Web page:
I am shown into the ‘quiet lounge’ when I arrive at the care home and told by a cheerful young girl, who hands me Alice’s file*, that she will go and bring her to me. The room is quiet in name only, so I turn off Jeremy Kyle, ranting at high volume in the corner to an empty room, and settle down to read the paperwork. I know the salient points already: Alice has dementia, she is subject to a ‘deprivation of liberty’ authorisation, she has no family and has been in the home for three years. As I start checking through the daily records the door swings open, Alice is wheeled in and we are left alone.
She is not sitting in a normal wheelchair, but is reclining in a large, cushioned, wheeled armchair (she has had to buy this herself, at huge cost, as this sort of expense is no longer funded). She is thin – very thin – and she is sleeping, her head slumped to one side, her open mouth showing only gums, no teeth. I try to wake her, holding her blue-veined hand in mine and calling her name, at first softly and then more loudly, but I am unable to rouse her. I decide to go through more of the paperwork while she sleeps in front of me, hoping that she will wake soon, and discover that she does have family – a daughter- but that they fell out some years ago and have not seen each other since. Her daughter has never visited the home.
Alice is no longer weight-bearing I read, and cannot change position herself, so needs to be repositioned in her cushioned chair every few hours and turned throughout the night in bed, to stop her developing pressure sores. Alice is non-verbal now and on a pureed diet, but shows preference for sweet food over savoury.
And then, buried in a ‘previous history’ section, the following sentence leaps out at me:
‘she used to sit on gentlemen’s knees at parties’.
There are two photos of the younger Alice: one is a head shot of a smiling, plump-faced woman, taken perhaps ten years ago at a guess; the other shows Alice in the foreground of an older, faded group shot with a grinning, raucous looking bunch of people. It might be Christmas – they are wearing paper hats at any rate, drunkenly askew, and their glasses are raised towards the camera in a silent ‘cheers’ from yesteryear. Alice is indeed sitting on a man’s knee, as is another woman; they are bunched up to get in the photo. The picture raises a myriad of questions in me – who are all these people, and where have they gone? Why has Alice lived here for three years with no visitors whatsoever? What was said between mother and daughter to cause such irreparable damage? Why would it be salaciously recorded that she used to like to sit on men’s knees, if the only discernible evidence is one photo of one party? Alice cannot tell anyone anymore and there is no one else here to complete her story, to remember her before she turned into the unresponsive woman in front of me now.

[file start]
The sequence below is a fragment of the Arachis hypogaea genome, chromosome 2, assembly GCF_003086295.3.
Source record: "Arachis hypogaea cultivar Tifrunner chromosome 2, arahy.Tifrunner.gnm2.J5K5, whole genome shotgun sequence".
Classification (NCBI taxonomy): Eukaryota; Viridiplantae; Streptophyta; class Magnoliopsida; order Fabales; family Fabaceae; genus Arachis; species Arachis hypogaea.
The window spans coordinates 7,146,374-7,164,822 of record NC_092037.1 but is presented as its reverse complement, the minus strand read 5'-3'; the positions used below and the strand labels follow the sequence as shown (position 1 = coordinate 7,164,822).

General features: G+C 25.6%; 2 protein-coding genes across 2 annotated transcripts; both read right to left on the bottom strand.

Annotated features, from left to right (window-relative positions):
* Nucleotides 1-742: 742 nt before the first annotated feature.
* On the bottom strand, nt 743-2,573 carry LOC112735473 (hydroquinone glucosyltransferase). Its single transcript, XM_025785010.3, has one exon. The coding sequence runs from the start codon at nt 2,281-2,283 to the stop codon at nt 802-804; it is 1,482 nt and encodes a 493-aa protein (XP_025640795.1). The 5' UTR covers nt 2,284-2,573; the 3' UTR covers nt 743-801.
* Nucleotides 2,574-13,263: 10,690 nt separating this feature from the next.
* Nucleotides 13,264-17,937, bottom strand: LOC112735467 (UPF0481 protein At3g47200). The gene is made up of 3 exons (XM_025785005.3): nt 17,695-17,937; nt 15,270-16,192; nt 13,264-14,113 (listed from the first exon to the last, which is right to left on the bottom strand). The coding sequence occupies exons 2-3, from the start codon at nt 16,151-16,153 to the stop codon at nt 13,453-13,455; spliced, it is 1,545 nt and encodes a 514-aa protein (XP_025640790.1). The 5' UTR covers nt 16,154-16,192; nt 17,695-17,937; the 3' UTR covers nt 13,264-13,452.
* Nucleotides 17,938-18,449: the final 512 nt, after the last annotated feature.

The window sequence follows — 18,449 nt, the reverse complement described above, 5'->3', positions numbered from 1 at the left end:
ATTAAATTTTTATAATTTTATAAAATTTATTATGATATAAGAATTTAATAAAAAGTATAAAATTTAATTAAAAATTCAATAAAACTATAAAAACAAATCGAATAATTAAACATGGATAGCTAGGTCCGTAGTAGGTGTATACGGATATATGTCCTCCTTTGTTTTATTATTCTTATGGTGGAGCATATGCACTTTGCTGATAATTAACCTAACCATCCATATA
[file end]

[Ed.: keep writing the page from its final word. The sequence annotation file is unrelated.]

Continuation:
Further attempts to wake Alice are fruitless and so I enlist the help of another carer, who has been doing the rounds of the home with a trolley for mid-morning tea break. She comes in holding a plastic, spouted beaker holding thickened lukewarm, sugared tea. She shouts ‘time for your brew!’ next to Alice’s ear and holds the beaker to her lips. Alice’s eyes do not open, but her lips close briefly around the spout and she swallows a few sips, as insipid, beige rivulets dribble down her chin and are soaked up by the wool of her cardigan.
The carer then wheels her back into the main lounge, parking her enormous chair in its usual spot and tucking the blanket around the buckle which stops Alice from slipping out of it altogether. During my time with Alice in the quiet lounge, the once-a-fortnight activities co-ordinator has arrived and is doing ‘armchair aerobics’ with the more able residents. The music is loud, but Alice sleeps on. Then one of the girls on duty brings over a large baby doll, almost toddler sized – the type with a realistic crying function. She places her in the crook of Alice’s arm, with the crying noise on and calls out ‘your baby needs you Alice’. Alice’s eyes flutter briefly and she turns her head, her mouth puckering into a reflexive kiss against the plastic head. As the carer pushes a dummy into the doll’s mouth – its mechanism to stop the noise – Alice mutters ‘aw, sh’ and closes her eyes again as she sleeps on holding the doll and the carer turns her around once more in her chair.
*not her name